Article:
RVP: I was in Portland, on leave. I remember the war being over, and I had met with friends [from] pre-war. One of them just died a week ago. 

DLP: Years later, we went to Japan- Hiroshima, and Nagasaki. Felt so guilty for those people. 

How did you get home? 

RVP: That’s interesting- I was at Okinawa, and the going-back state side ship was a cargo ship. I got home on this cargo ship; it was a long trip. Bunch of nice guys on there; made some good friends- got to San Francisco and partied together. 

DLP: I just came home on a ship. (RVP: From there you took a train cross-country.) Yes, a slow train. Now they just whizz. Quite a difference. 

How did you meet after the war?

RVP: I was going with a girl, at the time. We went to a wedding, and [DLP] was there with her folks. I asked her out for the next day, and never took the other gal out again. (DLP: He had a date with them. {Laughs}) You must’ve been a special lady, then. You got it. 

Did you have a family after the war?

RVP: Big family- four kids. We had four in the first five years of our marriage; we were 25 when we got married.

DLP: Now we have 15 grandchildren and 16 great-grandchildren. It’s only because I had one son that had 9 kids. The rest of them are bikers. {Laughs} Two of them just had one child, and two had two and three. We have five great-grandchildren in Portland. Our two daughters live here. One daughter has a boy and a girl, and the parents are both doctors. The other one is a social worker; she has two sons and a darling little girl. Congratulations! That’s quite a family- and life. Married for 71 years, grandchildren- that’s all you can ever hope for.

RVP: We’ve been so blessed. 

DLP: And, it’s getting better. The vacations are better. {Laughs}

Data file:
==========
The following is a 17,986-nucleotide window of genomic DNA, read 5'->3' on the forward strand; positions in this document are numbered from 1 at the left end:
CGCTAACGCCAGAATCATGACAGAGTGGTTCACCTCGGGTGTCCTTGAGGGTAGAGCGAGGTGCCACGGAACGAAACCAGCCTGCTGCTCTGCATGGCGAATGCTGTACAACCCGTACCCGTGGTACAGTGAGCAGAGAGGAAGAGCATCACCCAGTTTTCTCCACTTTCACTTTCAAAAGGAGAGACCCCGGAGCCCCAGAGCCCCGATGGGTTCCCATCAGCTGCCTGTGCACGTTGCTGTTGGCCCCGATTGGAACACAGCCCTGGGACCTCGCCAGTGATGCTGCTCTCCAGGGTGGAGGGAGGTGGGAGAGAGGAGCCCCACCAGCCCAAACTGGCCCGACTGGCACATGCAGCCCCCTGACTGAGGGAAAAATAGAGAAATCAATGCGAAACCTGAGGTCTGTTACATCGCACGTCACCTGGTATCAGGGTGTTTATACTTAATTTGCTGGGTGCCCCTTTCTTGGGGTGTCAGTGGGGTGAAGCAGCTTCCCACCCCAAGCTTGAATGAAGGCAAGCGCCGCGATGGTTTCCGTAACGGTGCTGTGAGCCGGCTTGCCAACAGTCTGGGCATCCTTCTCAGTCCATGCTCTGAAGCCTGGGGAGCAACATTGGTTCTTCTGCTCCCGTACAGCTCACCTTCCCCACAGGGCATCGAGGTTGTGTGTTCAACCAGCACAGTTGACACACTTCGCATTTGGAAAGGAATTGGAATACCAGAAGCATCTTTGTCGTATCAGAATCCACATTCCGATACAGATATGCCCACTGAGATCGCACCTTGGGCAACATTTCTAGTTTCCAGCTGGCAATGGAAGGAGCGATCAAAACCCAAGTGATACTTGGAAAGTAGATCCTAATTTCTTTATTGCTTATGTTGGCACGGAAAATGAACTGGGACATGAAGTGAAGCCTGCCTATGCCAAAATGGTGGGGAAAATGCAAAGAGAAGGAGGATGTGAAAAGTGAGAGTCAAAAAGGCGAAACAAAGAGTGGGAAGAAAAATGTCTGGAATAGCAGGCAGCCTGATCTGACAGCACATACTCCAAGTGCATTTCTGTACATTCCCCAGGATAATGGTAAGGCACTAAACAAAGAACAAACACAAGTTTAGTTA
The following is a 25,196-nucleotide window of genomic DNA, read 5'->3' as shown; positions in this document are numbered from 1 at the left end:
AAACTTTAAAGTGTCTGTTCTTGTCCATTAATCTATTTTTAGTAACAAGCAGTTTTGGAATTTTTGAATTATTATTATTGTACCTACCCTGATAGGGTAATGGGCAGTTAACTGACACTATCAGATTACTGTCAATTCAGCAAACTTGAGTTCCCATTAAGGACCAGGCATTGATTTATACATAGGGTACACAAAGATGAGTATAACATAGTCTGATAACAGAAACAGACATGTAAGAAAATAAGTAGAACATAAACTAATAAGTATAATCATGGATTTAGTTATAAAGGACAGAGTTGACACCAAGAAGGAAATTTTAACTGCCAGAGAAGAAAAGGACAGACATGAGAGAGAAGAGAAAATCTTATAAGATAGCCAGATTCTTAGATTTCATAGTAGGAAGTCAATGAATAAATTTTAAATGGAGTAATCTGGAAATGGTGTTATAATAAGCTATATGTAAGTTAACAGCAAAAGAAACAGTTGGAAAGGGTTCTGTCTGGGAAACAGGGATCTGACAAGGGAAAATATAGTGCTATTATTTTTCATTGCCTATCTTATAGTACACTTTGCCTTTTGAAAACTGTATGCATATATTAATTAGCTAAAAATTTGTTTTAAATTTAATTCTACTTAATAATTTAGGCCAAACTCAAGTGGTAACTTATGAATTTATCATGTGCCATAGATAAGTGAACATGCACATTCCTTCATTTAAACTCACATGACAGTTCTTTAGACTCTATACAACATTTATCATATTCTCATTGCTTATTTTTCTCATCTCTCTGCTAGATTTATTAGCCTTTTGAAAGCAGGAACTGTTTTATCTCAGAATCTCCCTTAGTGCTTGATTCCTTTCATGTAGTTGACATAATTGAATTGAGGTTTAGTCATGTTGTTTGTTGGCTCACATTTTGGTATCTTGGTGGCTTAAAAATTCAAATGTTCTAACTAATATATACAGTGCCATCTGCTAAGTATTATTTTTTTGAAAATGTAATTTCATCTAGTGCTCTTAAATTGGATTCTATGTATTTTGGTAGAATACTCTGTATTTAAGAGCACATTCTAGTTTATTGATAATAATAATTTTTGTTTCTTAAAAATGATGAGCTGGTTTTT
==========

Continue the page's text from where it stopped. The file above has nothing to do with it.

RVP: We are very fortunate. My business was successful, and I retired early. We’ve pretty much traveled the world [for] over 30 years. 

What was your job or career after the war?

RVP: I had an insurance agency. 

DLP: I was taking care of kids! {Laughs} I had them right together; four kids in five years! 

Do you think the military effected your marriage?

RVP: I don’t think so. 

DLP: I don’t think it had anything to do with anything.

How did your military service affect how you think about wars today?

RVP: Naturally, I wish there were no more wars, but it seems impossible for that to come to fruition. 

DLP: I am very against war. I get so tired of seeing these movies- they’re all on war, and violence. I don’t like what’s going on in our country. It’s scary. Terrible. 

Has serving in the military affected any decision making today?

RVP: Well, I think so. It matured me a lot. I would be very apprehensive at having the kind of responsibility I had there as a deck officer in the formative years. You just fit in, and do what you have to do. You’ve got the responsibility for the lives aboard. It’s a lot of responsibility. 

What do you think the general public should know about war?

RVP: She can answer even better, seeing all those people whose lives were so much changed by injury, plus the lives of those who didn’t come back. 

DLP: It’s all heartache. The money could go to better things than ammunition. 

Have you learned anything about war from that experience? 

DLP: I’m sure I have. One of our doctors was sent home, because he was burned from the radiation. 

RVP: I just think that people being over there after the surprise attack, and how we responded and won the war, was such a limited force. 

DLP: Look what it took to win the war- how people got killed from the atomic bomb. (RVP: [The casualty rate for WWII] was in the 500,000s, last time I checked it on Google.)

How has living in Portland now shaped your veteran experience? Have you found adequate resources and connections in Portland?

RVP: We haven’t been exposed to it- we don’t go to the vets. The only thing that we did do was the mortgages on our house. We did have that benefit, but that’s all. 

DLP: And Veteran’s Day. Every year, they give us a free meal. Big deal.  

How did your service affect your life?

RVP: I think it matured me. I was a boy when I went in, and a man when I came out, for damn sure. 

DLP: Kind of the same. I grew up. 

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RPL and DLP with their family

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This interview has been lightly edited for readability. However, to maintain integrity, and to respect the stories of the veteran[s], content has not been altered from the original transcription. This interview was originally recorded and later transcribed. Questions partially retrieved from:

“Guidelines.” Veterans History Project. Library of Congress, n.d. Web. 23 June 2017. <www.loc.gov/vets/guidelines.html>.